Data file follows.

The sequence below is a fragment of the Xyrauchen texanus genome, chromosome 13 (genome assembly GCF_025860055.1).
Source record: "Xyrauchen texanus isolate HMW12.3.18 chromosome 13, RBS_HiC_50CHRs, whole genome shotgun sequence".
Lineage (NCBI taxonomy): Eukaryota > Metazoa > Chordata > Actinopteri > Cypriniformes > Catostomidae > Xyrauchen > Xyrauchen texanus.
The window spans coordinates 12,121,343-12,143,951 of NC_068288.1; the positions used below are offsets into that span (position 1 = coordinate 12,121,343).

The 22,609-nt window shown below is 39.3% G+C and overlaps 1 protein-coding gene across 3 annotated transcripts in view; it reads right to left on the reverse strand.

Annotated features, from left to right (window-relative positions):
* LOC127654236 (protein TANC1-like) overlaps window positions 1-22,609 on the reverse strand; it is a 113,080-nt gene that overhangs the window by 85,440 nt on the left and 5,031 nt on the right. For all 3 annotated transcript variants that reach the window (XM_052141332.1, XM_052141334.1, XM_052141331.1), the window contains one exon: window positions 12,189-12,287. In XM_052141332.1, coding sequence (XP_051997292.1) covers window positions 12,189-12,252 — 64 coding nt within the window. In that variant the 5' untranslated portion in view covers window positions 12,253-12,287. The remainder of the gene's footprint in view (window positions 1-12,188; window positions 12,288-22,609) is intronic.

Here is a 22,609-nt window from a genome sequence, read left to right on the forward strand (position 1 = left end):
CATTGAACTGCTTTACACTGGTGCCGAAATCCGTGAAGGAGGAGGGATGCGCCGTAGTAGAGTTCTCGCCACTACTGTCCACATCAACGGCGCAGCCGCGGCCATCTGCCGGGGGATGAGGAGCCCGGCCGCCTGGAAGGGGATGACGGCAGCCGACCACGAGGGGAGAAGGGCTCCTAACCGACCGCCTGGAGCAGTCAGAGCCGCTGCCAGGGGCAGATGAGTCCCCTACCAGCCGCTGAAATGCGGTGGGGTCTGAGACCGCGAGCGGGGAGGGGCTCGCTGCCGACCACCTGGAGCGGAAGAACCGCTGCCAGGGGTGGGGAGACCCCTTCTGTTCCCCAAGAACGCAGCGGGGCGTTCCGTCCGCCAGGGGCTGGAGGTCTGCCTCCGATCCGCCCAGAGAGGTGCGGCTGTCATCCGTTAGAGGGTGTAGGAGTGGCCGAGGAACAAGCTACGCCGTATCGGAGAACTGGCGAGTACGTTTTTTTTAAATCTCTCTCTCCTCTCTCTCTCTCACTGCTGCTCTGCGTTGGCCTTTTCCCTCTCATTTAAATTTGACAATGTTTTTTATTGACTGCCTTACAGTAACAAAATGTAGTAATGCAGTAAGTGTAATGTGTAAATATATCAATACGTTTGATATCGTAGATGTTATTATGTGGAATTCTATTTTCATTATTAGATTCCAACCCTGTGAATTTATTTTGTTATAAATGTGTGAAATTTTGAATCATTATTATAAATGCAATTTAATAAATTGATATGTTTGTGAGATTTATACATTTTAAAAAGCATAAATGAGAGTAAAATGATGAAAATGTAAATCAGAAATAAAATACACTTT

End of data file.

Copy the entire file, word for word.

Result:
The sequence below is a fragment of the Xyrauchen texanus genome, chromosome 13 (genome assembly GCF_025860055.1).
Source record: "Xyrauchen texanus isolate HMW12.3.18 chromosome 13, RBS_HiC_50CHRs, whole genome shotgun sequence".
Lineage (NCBI taxonomy): Eukaryota > Metazoa > Chordata > Actinopteri > Cypriniformes > Catostomidae > Xyrauchen > Xyrauchen texanus.
The window spans coordinates 12,121,343-12,143,951 of NC_068288.1; the positions used below are offsets into that span (position 1 = coordinate 12,121,343).

The 22,609-nt window shown below is 39.3% G+C and overlaps 1 protein-coding gene across 3 annotated transcripts in view; it reads right to left on the reverse strand.

Annotated features, from left to right (window-relative positions):
* LOC127654236 (protein TANC1-like) overlaps window positions 1-22,609 on the reverse strand; it is a 113,080-nt gene that overhangs the window by 85,440 nt on the left and 5,031 nt on the right. For all 3 annotated transcript variants that reach the window (XM_052141332.1, XM_052141334.1, XM_052141331.1), the window contains one exon: window positions 12,189-12,287. In XM_052141332.1, coding sequence (XP_051997292.1) covers window positions 12,189-12,252 — 64 coding nt within the window. In that variant the 5' untranslated portion in view covers window positions 12,253-12,287. The remainder of the gene's footprint in view (window positions 1-12,188; window positions 12,288-22,609) is intronic.

Here is a 22,609-nt window from a genome sequence, read left to right on the forward strand (position 1 = left end):
CATTGAACTGCTTTACACTGGTGCCGAAATCCGTGAAGGAGGAGGGATGCGCCGTAGTAGAGTTCTCGCCACTACTGTCCACATCAACGGCGCAGCCGCGGCCATCTGCCGGGGGATGAGGAGCCCGGCCGCCTGGAAGGGGATGACGGCAGCCGACCACGAGGGGAGAAGGGCTCCTAACCGACCGCCTGGAGCAGTCAGAGCCGCTGCCAGGGGCAGATGAGTCCCCTACCAGCCGCTGAAATGCGGTGGGGTCTGAGACCGCGAGCGGGGAGGGGCTCGCTGCCGACCACCTGGAGCGGAAGAACCGCTGCCAGGGGTGGGGAGACCCCTTCTGTTCCCCAAGAACGCAGCGGGGCGTTCCGTCCGCCAGGGGCTGGAGGTCTGCCTCCGATCCGCCCAGAGAGGTGCGGCTGTCATCCGTTAGAGGGTGTAGGAGTGGCCGAGGAACAAGCTACGCCGTATCGGAGAACTGGCGAGTACGTTTTTTTTAAATCTCTCTCTCCTCTCTCTCTCTCACTGCTGCTCTGCGTTGGCCTTTTCCCTCTCATTTAAATTTGACAATGTTTTTTATTGACTGCCTTACAGTAACAAAATGTAGTAATGCAGTAAGTGTAATGTGTAAATATATCAATACGTTTGATATCGTAGATGTTATTATGTGGAATTCTATTTTCATTATTAGATTCCAACCCTGTGAATTTATTTTGTTATAAATGTGTGAAATTTTGAATCATTATTATAAATGCAATTTAATAAATTGATATGTTTGTGAGATTTATACATTTTAAAAAGCATAAATGAGAGTAAAATGATGAAAATGTAAATCAGAAATAAAATACACTTT